Full Circle

The Return of Raichu and M Gardevoir

Hey guys! Guardians Rising introduced so many new cards and completely shook up the format. The first weekend of tournaments with the set are in past, and many of the expected decks have seen success. Garbodor and Greninja have been the most notable contenders, while everything else is trying to scrape together decent showings. There’s acceptable rationale for a number of decks to see play, and in this article I will cover my two favorite decks for Seattle Regionals.

I hope to perform well at these last few Regionals to secure a Day 2 invitation to Worlds. It’s awesome to be on the first page right now, (I’m at #21 as I write this), but hopefully I can push my way over the hump. I’ll be attending all 3 remaining Regionals, Origins, and North American Internationals. I’ve never been more motivated to put together ideas and find strategies to win. Aging up this year reintroduced my love for this game, mostly because I find it more challenging. Let’s get into today’s topics: Raichu and M Gardevoir!

Double Take: The Rationale for Raichu

“I’m gonna SHOCK you!”

I was intrigued by Raichu after learning the results of a Japanese tournament. One person played a Lycanroc-GX deck with a 2-2 Raichu, most likely for the M Rayquaza matchup. I remembered Raichu/Bats back in 2015-2016, and was curious to see if it still worked out. My first idea was to combine Raichu with Lycanroc-GX; basically flipping the Japanese player’s evolution lines.

A Lycanroc deck is much harder to pull off while playing American Standard because Korrina and Focus Sash are in Expanded only (while Japan plays XY-on instead of PRC-on). Raichu has the benefit of being a 1 Prize attacker, just like Vespiquen AOR. I’ve found the first turns of Raichu to be more explosive than Vespiquen’s, allowing for a quicker start. Vespiquen has a tendency to be slow at the beginning of the game, but ramp up and 1HKO anything for a Double Colorless. Raichu still requires Pokémon, but can continue to push through turns with Oranguru and Dragonite-EX.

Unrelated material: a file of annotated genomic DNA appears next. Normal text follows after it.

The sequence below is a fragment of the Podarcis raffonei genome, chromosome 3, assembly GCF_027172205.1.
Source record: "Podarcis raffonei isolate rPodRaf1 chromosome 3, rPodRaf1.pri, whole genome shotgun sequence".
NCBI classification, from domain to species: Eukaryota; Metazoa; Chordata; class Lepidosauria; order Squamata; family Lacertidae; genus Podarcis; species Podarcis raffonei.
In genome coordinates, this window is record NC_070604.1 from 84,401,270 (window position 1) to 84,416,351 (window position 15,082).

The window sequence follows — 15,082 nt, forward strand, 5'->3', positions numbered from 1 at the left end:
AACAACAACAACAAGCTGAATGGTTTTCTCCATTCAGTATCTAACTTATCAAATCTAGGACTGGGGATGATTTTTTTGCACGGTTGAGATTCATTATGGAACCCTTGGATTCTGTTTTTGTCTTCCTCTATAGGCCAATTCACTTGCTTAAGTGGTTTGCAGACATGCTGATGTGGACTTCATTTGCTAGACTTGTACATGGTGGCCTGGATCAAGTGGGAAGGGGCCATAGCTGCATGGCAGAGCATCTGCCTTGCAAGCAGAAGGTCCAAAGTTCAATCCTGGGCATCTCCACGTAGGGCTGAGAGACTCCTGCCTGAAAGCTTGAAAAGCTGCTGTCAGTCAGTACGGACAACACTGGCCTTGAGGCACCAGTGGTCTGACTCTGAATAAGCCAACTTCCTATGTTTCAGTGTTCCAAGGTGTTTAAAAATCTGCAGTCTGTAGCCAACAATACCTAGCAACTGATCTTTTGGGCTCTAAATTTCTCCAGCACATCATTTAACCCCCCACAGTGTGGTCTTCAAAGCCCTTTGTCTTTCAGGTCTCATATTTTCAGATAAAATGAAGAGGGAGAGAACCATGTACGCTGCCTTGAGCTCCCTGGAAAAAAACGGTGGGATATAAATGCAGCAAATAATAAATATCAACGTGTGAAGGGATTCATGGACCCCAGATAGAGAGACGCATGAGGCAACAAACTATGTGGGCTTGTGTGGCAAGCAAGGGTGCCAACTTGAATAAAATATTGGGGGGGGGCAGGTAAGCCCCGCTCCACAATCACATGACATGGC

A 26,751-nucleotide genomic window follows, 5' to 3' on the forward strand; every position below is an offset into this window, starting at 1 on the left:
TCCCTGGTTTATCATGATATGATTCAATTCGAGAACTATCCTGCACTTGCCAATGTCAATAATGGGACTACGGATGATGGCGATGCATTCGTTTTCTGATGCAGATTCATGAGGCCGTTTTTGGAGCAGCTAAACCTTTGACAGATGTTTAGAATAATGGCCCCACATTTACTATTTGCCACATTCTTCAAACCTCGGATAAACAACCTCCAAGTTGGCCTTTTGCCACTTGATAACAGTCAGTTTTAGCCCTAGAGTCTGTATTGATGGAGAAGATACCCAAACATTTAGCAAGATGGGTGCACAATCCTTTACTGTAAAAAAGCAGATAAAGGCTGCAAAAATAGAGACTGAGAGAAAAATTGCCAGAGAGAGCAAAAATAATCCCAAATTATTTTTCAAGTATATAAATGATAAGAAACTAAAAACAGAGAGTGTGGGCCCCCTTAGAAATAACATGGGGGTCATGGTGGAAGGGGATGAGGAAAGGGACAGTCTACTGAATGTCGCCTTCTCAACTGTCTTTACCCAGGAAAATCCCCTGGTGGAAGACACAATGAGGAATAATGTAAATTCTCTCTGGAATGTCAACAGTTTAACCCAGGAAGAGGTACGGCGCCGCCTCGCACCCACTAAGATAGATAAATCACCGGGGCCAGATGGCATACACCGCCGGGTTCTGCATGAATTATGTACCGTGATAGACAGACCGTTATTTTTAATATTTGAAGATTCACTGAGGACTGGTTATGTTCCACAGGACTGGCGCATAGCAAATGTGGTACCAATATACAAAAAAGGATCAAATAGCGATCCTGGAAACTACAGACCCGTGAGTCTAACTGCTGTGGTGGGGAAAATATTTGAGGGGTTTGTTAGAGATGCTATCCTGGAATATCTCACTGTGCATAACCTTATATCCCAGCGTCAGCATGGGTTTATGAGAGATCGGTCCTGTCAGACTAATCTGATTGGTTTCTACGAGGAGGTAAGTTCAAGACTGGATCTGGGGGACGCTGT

Once I built the core of the deck, figuring out what “sidekick” to use was the challenge. Lycanroc-GX, Golbat PHF, Salazzle GRI, Garbodor GRI, and even Alolan Sandslash were all options I considered. Golbat is the vintage partner for Raichu, while everything else came out in Guardians Rising. Alolan Sandslash seemed lackluster, and Garbodor had better partners in Drampa-GX and Trevenant GRI. Golbat was the most obvious partner; it can be searched with Level Ball, has free retreat, and can place the damage anywhere. However, since Lycanroc-GX and Salazzle came in Guardians Rising, one must experiment with them first, no?

Lycanroc-GX proved to be amazing, but hard to utilize against opponents who could withhold Tapu Lele-GX and Shaymin-EX. The main goal was to gust up easy prizes, then use Professor Kukui and Choice Band as the extra damage dealers to hit 210. This was great against decks like Volcanion, Turbo Dark, M Rayquaza, and Garbodor, but was infinitely useless against Sylveon, Alolan Ninetales, Greninja, and other Pokémon with 210 HP.